The Effects of Cardiorespiratory Fitness on Behavioral and Neuroelectric Indices of Cognition in Young Adults

Elizabeth K. Mraz, '08, Jason R. Themanson

Research output: Other contribution


Effects of cardiorespiratory fitness on cognition were assessed for 72 young adults. Participants completed an executive control task while behavioral and neuroelectric indices of cognition were obtained. Behavioral (reaction time, response accuracy) and neuroelectric (P3 amplitude, P3 latency) measures of cognitive function and processing were examined in relation to fitness to determine the unique influence of fitness on cognition. A graded maximal exercise test was used to measure fitness by assessing maximal oxygen consumption. Higher fitness was associated with a smaller difference in P3 amplitude across expectancies as well as a longer P3 latency at the central midline site, suggesting a relationship between fitness and neural indices of certain cognitive processes. However, fitness did not exhibit a unique relationship with behavioral indices of cognition. These findings suggest that while fitness may have beneficial effects on some executive control functions, these effects may not be manifest in improved expectancy effects in the behavior of healthy young adults.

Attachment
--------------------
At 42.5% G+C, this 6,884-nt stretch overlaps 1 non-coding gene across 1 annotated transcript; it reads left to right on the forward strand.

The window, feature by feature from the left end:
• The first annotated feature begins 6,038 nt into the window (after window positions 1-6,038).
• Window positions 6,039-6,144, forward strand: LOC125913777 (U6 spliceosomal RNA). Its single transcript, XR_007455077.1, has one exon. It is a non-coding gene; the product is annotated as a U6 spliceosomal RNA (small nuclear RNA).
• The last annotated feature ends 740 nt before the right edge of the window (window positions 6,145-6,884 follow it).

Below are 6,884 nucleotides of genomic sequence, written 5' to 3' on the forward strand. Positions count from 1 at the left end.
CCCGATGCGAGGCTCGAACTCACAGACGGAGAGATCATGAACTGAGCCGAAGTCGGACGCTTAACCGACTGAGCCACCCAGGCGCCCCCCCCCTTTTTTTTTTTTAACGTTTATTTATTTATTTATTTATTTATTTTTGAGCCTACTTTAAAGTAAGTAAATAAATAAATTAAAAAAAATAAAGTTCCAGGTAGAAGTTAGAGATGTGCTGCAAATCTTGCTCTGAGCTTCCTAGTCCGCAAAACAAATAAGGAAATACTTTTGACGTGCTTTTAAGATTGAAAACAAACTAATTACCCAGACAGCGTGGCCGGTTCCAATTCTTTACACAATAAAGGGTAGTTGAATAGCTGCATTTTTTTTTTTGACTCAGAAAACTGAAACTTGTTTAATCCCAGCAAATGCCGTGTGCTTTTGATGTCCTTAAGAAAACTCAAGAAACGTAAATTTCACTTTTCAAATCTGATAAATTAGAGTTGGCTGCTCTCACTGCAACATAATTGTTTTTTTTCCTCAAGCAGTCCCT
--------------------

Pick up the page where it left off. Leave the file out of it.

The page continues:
Original languageAmerican English
StatePublished - 2008


  • Psychology

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